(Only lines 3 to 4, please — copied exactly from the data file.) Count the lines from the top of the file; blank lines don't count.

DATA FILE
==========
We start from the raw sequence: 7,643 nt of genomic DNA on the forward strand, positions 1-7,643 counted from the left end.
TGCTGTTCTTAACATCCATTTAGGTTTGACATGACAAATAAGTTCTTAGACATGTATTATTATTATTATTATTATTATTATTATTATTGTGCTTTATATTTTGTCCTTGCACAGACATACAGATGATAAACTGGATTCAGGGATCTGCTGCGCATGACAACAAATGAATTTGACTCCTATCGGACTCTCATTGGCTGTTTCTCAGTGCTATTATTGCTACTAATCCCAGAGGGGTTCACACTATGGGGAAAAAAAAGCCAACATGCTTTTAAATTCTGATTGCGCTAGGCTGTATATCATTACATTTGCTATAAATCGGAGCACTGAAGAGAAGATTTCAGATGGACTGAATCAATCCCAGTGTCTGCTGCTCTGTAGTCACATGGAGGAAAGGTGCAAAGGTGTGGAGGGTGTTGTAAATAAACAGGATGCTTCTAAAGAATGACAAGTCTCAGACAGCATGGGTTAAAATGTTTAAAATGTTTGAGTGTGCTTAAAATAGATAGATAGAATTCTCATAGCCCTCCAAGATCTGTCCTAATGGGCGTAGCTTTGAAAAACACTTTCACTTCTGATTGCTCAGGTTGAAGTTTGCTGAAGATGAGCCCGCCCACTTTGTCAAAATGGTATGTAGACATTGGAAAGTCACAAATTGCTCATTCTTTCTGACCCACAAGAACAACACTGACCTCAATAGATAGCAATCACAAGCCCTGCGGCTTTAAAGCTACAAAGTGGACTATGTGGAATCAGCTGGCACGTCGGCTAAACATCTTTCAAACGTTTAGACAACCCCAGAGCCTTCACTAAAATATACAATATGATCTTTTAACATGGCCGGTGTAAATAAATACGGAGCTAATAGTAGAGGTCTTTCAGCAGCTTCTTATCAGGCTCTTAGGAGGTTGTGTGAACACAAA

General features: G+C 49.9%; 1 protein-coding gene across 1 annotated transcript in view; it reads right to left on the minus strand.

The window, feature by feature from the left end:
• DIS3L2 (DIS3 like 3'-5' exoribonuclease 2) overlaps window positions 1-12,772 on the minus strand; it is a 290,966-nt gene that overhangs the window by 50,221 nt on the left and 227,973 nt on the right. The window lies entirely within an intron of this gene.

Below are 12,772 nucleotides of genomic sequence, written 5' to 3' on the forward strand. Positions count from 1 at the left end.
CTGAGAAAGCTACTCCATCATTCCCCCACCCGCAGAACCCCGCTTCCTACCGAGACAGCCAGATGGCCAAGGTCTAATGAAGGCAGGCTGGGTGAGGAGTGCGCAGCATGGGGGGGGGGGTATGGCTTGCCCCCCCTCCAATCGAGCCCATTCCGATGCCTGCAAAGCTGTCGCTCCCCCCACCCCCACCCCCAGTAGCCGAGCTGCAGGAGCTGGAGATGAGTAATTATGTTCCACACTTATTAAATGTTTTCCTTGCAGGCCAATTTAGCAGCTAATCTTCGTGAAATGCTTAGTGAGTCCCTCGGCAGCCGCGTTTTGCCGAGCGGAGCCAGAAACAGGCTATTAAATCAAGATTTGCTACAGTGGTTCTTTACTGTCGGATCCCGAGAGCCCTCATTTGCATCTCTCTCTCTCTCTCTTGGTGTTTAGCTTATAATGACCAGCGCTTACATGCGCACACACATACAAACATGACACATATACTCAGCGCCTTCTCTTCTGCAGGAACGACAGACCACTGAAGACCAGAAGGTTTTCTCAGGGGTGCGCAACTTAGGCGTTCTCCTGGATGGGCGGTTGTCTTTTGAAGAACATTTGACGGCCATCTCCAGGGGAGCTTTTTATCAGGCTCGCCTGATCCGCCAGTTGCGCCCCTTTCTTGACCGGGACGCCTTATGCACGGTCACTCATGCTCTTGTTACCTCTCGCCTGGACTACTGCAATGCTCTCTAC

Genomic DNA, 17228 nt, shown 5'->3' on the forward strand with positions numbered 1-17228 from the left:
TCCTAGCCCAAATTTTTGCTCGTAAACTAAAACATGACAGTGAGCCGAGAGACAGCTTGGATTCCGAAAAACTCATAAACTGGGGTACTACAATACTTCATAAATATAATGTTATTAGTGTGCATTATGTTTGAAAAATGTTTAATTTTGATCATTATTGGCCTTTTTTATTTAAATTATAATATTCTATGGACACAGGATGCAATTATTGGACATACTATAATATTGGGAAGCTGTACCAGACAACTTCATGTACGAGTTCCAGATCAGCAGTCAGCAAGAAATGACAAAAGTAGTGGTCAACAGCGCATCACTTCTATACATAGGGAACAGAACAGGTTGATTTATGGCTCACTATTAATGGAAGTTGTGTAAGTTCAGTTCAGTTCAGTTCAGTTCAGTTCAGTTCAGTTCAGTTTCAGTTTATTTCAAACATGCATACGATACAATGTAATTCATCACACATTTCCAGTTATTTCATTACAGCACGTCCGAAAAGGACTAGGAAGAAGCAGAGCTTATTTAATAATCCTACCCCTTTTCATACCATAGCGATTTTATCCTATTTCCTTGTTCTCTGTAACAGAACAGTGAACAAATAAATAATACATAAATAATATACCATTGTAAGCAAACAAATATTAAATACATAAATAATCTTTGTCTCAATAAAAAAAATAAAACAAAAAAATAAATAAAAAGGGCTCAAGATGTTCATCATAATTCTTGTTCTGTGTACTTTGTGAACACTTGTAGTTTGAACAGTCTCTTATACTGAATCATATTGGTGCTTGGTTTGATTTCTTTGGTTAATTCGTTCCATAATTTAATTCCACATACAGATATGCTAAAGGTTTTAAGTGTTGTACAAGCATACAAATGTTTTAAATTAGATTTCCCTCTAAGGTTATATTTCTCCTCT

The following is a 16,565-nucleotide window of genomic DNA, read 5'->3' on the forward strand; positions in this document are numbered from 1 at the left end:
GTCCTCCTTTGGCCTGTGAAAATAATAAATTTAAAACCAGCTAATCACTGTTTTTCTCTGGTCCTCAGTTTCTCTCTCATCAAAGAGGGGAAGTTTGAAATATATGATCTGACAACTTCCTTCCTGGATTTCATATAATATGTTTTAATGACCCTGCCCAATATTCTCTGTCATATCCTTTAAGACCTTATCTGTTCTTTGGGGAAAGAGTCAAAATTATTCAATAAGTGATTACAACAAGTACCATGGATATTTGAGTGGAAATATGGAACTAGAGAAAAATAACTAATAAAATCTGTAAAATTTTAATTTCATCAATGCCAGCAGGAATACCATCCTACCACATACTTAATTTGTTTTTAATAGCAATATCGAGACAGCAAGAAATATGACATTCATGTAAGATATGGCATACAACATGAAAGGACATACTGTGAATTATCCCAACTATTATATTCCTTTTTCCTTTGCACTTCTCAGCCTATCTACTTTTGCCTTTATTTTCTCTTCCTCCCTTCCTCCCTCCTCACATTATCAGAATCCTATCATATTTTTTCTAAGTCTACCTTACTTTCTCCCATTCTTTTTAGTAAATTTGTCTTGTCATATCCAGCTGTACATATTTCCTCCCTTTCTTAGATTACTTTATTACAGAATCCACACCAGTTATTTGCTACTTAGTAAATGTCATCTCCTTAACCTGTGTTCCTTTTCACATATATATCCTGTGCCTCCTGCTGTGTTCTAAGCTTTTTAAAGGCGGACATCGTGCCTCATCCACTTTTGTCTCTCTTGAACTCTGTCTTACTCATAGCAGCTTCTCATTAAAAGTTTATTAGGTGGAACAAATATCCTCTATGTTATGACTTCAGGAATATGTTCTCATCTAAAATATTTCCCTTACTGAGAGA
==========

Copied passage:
General features: G+C 49.9%; 1 protein-coding gene across 1 annotated transcript in view; it reads right to left on the minus strand.

The window, feature by feature from the left end: